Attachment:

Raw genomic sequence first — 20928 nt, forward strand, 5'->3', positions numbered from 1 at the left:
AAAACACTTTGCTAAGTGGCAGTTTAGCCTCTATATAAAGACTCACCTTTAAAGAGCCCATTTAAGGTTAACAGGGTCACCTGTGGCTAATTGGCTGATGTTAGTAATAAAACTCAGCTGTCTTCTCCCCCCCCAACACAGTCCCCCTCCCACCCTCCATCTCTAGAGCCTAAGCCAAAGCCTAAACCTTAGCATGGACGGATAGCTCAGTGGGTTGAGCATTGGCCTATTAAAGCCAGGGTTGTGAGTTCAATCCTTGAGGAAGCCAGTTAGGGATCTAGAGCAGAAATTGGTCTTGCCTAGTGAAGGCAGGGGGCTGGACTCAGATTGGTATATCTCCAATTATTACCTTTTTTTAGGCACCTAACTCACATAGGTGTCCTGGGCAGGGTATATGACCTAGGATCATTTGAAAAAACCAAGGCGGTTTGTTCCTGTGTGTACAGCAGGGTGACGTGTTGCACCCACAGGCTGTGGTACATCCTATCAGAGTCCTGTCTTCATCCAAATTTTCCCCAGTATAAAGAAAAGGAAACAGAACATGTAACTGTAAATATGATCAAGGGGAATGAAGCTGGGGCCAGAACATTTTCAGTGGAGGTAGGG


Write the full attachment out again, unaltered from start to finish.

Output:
Raw genomic sequence first — 20928 nt, forward strand, 5'->3', positions numbered from 1 at the left:
AAAACACTTTGCTAAGTGGCAGTTTAGCCTCTATATAAAGACTCACCTTTAAAGAGCCCATTTAAGGTTAACAGGGTCACCTGTGGCTAATTGGCTGATGTTAGTAATAAAACTCAGCTGTCTTCTCCCCCCCCAACACAGTCCCCCTCCCACCCTCCATCTCTAGAGCCTAAGCCAAAGCCTAAACCTTAGCATGGACGGATAGCTCAGTGGGTTGAGCATTGGCCTATTAAAGCCAGGGTTGTGAGTTCAATCCTTGAGGAAGCCAGTTAGGGATCTAGAGCAGAAATTGGTCTTGCCTAGTGAAGGCAGGGGGCTGGACTCAGATTGGTATATCTCCAATTATTACCTTTTTTTAGGCACCTAACTCACATAGGTGTCCTGGGCAGGGTATATGACCTAGGATCATTTGAAAAAACCAAGGCGGTTTGTTCCTGTGTGTACAGCAGGGTGACGTGTTGCACCCACAGGCTGTGGTACATCCTATCAGAGTCCTGTCTTCATCCAAATTTTCCCCAGTATAAAGAAAAGGAAACAGAACATGTAACTGTAAATATGATCAAGGGGAATGAAGCTGGGGCCAGAACATTTTCAGTGGAGGTAGGG